By Gindin, Sam
Canadian Dimension , Vol. 35, No. 4
Any serious discussion of social justice must acknowledge the defeats the Left has suffered over the past quarter century. The scale of those defeats was captured in the global resonance of Thatcher's all-too-familiar proclamation, "There is no alternative!" While the Right was shouting this slogan from the rooftops, much of the Left was whispering that though it wasn't completely true, it was true enough to lower our sense of the possible and affect our expectations for social justice.
Such despair over the possibility of change isn't new. In the summer of '62, a group of American students calling themselves Students for a Democratic Society (SDS) issued a manifesto, which noted that "Beneath the ... stagnation of those who have closed their minds to the future, is the pervading feeling that there simply are no alternatives." When, a few short years later, the rage and hope that was subsequently labelled "the sixties" exploded, the same organizers who had worked to realize that rebellion were themselves surprised at its suddenness and scale.
The significance of Seattle
Seattle is arguably our era's antidote to the debilitating pessimism of there-is-no-alternative. Where social democracy saw the power of capital and was cowed by it, the Seattle protestors saw that same power and understood that building a decent world meant actively resisting it. They did not yet have any ready-made alternatives to offer, but in response to the prevailing demoralization they reclaimed the slogan French students had painted on Parisian walls in the late sixties: "Be realistic. Demand the Impossible."
The significance of Seattle, it needs to be stressed, did not rest on the 59,000 people of diverse backgrounds in the streets. The Ontario Days of Action in Hamilton brought out double that number, and Toronto followed with double the numbers in Hamilton. Nor was it that Seattle caught the police ill-prepared and brought the protestors a tactical victory. As important as that achievement was to morale, we could all assume that the state's lack of readiness would be temporary. Even the star-wars footage of black-clad police wielding clubs -- which graphically suggested a particular connection between globalization, power, and democracy -- will, I suspect, merge into other images of our times.
Seattle's significance was also not, as many enthusiastically declared at the time, the American labour movement's readiness to join, if not lead, a new internationalism. The AFL-CIO's ensuing narrow response to China and accommodating response to the WTO quickly dispelled such premature assessments. And it wasn't that the mobilizing capacity and sense of injustice Seattle demonstrated was directly transferable to other crucial domestic issues. There has, for example, been little evidence that the social movements that led to Seattle are as yet either inclined to embrace, or capable of realizing, the larger task of organizing sustained mass demonstrations within the United States against American poverty, racial oppression, and the most aggressively anti-union administrative practices in the developed world.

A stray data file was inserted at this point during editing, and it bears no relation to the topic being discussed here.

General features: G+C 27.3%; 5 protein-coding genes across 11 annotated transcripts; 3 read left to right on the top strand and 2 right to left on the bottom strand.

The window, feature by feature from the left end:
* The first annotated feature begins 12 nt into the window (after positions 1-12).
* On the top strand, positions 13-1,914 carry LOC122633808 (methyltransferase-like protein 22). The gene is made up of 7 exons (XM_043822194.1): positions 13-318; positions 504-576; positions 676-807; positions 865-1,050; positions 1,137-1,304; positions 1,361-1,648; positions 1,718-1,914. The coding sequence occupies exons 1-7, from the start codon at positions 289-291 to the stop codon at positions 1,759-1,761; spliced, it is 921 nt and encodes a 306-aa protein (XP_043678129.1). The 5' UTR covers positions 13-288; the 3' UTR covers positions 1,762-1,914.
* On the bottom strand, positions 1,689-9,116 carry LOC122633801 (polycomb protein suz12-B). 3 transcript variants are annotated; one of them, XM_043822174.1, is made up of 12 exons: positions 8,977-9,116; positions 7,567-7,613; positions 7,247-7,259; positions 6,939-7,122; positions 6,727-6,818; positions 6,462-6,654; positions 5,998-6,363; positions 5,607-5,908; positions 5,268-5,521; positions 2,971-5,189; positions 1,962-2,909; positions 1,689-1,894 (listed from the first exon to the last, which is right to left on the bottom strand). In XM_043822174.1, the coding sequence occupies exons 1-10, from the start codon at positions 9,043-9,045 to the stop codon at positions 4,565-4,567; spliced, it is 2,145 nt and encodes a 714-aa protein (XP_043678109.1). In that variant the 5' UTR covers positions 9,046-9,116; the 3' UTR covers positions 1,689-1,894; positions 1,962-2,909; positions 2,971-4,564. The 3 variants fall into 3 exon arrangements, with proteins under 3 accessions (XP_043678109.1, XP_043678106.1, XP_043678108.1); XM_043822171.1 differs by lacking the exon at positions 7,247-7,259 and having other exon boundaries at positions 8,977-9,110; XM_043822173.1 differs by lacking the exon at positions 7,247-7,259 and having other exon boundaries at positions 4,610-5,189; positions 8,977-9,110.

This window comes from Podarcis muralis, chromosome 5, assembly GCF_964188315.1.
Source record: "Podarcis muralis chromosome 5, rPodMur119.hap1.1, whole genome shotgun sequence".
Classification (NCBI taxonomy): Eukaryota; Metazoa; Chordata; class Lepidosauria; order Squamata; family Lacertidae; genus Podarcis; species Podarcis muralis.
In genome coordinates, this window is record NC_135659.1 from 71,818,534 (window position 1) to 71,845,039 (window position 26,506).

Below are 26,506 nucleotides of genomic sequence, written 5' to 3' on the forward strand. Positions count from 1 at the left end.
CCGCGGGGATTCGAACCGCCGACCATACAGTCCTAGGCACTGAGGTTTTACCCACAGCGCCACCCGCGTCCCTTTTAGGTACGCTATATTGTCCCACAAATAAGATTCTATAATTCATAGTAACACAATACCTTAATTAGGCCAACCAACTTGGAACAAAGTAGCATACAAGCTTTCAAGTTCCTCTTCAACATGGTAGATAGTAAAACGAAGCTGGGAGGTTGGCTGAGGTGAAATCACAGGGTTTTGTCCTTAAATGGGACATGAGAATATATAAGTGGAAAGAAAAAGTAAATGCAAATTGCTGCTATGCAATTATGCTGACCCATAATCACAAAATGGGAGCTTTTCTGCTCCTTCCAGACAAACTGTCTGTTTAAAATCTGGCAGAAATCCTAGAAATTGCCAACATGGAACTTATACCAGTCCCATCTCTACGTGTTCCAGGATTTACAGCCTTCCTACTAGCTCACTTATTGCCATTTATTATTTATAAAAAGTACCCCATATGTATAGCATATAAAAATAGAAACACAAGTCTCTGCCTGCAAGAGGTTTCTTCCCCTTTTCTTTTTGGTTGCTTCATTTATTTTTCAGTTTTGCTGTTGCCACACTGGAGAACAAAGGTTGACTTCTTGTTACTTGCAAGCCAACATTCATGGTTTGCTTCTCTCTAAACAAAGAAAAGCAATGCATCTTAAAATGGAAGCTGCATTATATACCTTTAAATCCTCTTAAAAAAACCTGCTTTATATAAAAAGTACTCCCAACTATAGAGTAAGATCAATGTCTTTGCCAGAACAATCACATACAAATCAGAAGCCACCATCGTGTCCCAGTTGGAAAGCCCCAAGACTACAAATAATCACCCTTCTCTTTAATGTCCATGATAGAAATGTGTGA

Seattle's importance lay, rather, in something that remains at this point symbolic. In the course of their resistance, a new generation of protestors -- a minority, but a significant and increasingly self-confident and influential minority - dared to name the system that bath no name. If social justice could no longer be discussed without addressing globalization, Seattle declared that globalization could no longer be addressed without addressing capitalism. By naming the previously unspoken social system behind globalization, globalization was being politicized. Where "globalizatlon" had become a weapon brandished by business, politicians and the media to explain what we couldn't do, placing capitalism itself up for discussion and criticism was part of insisting that the limits we faced were socially constructed, and could therefore be challenged, stretched and, one day, overcome. …